Shepherd’s Pie is basically minced (ground) meat covered and sealed with a potato lid that keeps it hot. That’s probably why this dish is a perennial favorite in British pubs: it can be made in advance and kept warm for hours, and it’s quite cheap and easy to make. Mind you, Shepherd’s Pie in pubs is often horrid, with gummy mash and a thin undercoating of mystery meat. But don’t be put off by the bland pub version of this classic cornerstone of British nosh, or by its apparent simplicity. Properly prepared, this dish is a culinary treat, perfect for a cold winter night.
The Meat and Sauce
With due respect to Stephen Sondheim, Shepherd’s Pie contains no shepherd. Originally lamb was used. And very good it is too. But, in most US supermarkets, ground lamb is hard to find; so I use ground chuck, or even a meatloaf-type combo of beef, pork, veal, or turkey. It matters not. I use just over a pound and half of ground meat.
You need to make a Bolognese-type sauce. Here’s what I do. Chop up and sautÃ© 2 onions and carrots, then add a couple of packages of sliced mushrooms. A nice meaty shroom like Portobello would be super but good, regular button mushroom are just as good. Actually, you could make this a vegetarian dish by just using meaty mushrooms and sautÃ©ed eggplant for the filling.
Push vegetables to one side and brown the meat. Then combine and add half a cup of milk. Once the milk has been absorbed, add a can of peeled tomatoes and a couple of teaspoons of tomato puree, a teaspoon of brown sugar, and a dollop of Dijon mustard. Finish off with a few shots of Worcestershire sauce and half a cup of beef or chicken stock. (By the way, if you don’t have tomato paste, a few squirts of ketchup will do the trick.)
The key difference between this filling and a Bolognese sauce is the viscosity. You want the Shepherd’s pie filling to be nice and thick. If the sauce is too loose, you can add a dollop of cream cheese or a teaspoonful of flour, but I tend to reduce the sauce until it thickens up a treat. Cook for an hour. If a wooden spoon can stand up in the mixture, it’s ready. Add parsley or herbs to it as you wish.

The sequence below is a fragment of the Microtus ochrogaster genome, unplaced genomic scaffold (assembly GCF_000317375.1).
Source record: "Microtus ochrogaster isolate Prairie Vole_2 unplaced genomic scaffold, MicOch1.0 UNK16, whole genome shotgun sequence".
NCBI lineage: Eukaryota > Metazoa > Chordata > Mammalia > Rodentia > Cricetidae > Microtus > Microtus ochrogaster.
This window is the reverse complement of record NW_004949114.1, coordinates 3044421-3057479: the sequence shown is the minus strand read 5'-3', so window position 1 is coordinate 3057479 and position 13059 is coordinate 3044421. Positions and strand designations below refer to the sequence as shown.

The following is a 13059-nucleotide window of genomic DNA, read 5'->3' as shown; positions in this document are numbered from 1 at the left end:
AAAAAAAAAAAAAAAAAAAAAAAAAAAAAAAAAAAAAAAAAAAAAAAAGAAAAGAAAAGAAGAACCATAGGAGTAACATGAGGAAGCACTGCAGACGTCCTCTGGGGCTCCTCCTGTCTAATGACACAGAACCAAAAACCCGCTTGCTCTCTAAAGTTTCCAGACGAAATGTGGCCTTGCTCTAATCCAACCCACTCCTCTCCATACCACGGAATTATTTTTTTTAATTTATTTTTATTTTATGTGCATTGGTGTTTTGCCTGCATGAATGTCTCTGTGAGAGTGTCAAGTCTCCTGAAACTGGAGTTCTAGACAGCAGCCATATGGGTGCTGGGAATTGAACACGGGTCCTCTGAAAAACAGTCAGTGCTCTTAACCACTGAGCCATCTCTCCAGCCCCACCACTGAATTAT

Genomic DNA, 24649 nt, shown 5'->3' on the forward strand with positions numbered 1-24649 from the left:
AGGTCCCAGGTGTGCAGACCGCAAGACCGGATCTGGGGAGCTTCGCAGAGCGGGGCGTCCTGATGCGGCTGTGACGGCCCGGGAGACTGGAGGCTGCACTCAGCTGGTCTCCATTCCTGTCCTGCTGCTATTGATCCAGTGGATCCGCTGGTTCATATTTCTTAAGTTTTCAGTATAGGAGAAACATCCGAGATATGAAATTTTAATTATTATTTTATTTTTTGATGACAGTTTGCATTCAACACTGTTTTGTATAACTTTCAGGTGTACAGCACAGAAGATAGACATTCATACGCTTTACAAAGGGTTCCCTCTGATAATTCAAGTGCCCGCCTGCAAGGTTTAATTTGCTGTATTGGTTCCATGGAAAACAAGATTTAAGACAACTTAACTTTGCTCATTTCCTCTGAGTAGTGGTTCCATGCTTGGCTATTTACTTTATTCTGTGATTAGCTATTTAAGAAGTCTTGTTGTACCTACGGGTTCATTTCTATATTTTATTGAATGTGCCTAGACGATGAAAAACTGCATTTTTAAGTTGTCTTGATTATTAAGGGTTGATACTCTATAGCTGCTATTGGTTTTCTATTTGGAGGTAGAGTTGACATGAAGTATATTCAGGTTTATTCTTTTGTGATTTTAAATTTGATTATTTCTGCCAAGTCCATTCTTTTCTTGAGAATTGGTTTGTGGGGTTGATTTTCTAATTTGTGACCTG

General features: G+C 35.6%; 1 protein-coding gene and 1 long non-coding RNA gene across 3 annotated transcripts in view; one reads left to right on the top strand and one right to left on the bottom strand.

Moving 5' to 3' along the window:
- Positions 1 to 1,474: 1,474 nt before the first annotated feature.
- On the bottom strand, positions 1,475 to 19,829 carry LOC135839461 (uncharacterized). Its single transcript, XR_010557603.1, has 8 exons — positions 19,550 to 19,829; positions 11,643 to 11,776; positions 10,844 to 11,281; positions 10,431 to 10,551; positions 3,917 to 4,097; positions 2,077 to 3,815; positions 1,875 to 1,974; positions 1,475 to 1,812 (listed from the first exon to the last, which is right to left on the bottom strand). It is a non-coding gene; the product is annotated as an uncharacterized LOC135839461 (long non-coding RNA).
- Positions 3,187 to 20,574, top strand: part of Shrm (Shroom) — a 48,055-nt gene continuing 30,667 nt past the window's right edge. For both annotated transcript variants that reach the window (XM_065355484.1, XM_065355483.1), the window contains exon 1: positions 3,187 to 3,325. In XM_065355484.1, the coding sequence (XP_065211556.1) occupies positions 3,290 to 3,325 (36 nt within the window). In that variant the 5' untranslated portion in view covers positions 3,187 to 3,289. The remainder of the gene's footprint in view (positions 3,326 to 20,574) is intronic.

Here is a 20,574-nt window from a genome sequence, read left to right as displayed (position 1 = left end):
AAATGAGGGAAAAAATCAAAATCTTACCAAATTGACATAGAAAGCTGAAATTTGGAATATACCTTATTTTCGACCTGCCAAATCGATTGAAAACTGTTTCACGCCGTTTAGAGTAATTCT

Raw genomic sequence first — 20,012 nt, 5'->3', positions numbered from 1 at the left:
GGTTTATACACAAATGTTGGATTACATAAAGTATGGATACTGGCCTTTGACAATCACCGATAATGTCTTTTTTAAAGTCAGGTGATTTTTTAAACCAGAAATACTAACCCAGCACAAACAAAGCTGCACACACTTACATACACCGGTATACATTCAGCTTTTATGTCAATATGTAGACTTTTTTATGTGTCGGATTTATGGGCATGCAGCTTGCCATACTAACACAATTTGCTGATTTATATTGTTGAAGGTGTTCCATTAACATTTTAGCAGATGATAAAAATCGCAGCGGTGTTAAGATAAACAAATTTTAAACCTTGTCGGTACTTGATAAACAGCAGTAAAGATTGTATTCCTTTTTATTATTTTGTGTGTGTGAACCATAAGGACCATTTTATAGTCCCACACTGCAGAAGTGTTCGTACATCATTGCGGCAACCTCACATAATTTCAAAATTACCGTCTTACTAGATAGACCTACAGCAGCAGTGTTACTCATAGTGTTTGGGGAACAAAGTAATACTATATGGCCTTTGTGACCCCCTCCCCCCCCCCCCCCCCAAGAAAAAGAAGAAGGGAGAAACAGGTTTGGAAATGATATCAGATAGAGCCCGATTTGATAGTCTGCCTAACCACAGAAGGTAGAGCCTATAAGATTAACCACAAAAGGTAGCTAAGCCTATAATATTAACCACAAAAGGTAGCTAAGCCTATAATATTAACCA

Another thought: when I actually make Bolognese sauce, I often make a double amount and put half away for a Sheperd’s Pie. Then I just thicken up the sauce – et voila!
The Spuds Topping
Use whatever potatoes you normally use for mash. You’ll need about three pounds, a bit more or less won’t hurt. Start the spuds to cook in cold water. As soon as they are almost cooked, drain the water so the spuds don’t get gummy and starchy. Then mash in half a stick of butter and a little hot milk. Add a little salt and a little white pepper.
Butter a casserole or gratin-type oven dish, spread out the meat (or meatless) mixture, and cover with an even coating of the mashed potato. Using the tines of a fork, mark and swirl up the surface of the mash. Dot with a little more butter. Recently I had some left over parmesan cheese and sprinkled that on top as well, it was a nice addition but it’s not essential. Now pop your dish into a 375 oven for about 40 minutes or until the top is golden brown. If dish isn’t brown enough, just woof it up under the broiler for a couple of minutes and that will do the trick.
Lots of hearty dishes taste better the second day, and this is true for Shepherd’s Pie — if you can wait a day! Once you’ve layered on the mash just cover and put in the fridge overnight, then proceed as above. Just give the dish an hour in the oven because it has been in the fridge.
Although a simple dish, Shepherd’s Pie is wonderful comfort food. And everyone loves it: in the prodigal household everyone wants seconds. They will in your house, too!